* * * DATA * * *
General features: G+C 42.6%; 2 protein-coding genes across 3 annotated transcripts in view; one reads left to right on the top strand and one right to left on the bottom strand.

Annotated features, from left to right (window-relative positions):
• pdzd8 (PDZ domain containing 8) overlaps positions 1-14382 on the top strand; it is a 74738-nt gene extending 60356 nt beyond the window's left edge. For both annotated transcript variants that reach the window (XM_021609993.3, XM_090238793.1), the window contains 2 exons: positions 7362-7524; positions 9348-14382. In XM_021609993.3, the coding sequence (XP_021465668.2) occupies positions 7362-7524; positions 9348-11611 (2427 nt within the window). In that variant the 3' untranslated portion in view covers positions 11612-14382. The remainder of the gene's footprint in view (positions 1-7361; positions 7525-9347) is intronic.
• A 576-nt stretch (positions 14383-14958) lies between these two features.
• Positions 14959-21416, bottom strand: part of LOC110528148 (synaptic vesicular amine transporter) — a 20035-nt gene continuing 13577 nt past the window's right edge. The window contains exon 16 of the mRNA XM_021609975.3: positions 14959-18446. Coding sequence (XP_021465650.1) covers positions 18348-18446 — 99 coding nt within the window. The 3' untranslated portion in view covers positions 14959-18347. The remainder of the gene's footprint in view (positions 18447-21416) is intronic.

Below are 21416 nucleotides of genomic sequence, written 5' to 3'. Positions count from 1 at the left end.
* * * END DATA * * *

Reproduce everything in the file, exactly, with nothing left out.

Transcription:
General features: G+C 42.6%; 2 protein-coding genes across 3 annotated transcripts in view; one reads left to right on the top strand and one right to left on the bottom strand.

Annotated features, from left to right (window-relative positions):
• pdzd8 (PDZ domain containing 8) overlaps positions 1-14382 on the top strand; it is a 74738-nt gene extending 60356 nt beyond the window's left edge. For both annotated transcript variants that reach the window (XM_021609993.3, XM_090238793.1), the window contains 2 exons: positions 7362-7524; positions 9348-14382. In XM_021609993.3, the coding sequence (XP_021465668.2) occupies positions 7362-7524; positions 9348-11611 (2427 nt within the window). In that variant the 3' untranslated portion in view covers positions 11612-14382. The remainder of the gene's footprint in view (positions 1-7361; positions 7525-9347) is intronic.
• A 576-nt stretch (positions 14383-14958) lies between these two features.
• Positions 14959-21416, bottom strand: part of LOC110528148 (synaptic vesicular amine transporter) — a 20035-nt gene continuing 13577 nt past the window's right edge. The window contains exon 16 of the mRNA XM_021609975.3: positions 14959-18446. Coding sequence (XP_021465650.1) covers positions 18348-18446 — 99 coding nt within the window. The 3' untranslated portion in view covers positions 14959-18347. The remainder of the gene's footprint in view (positions 18447-21416) is intronic.

Below are 21416 nucleotides of genomic sequence, written 5' to 3'. Positions count from 1 at the left end.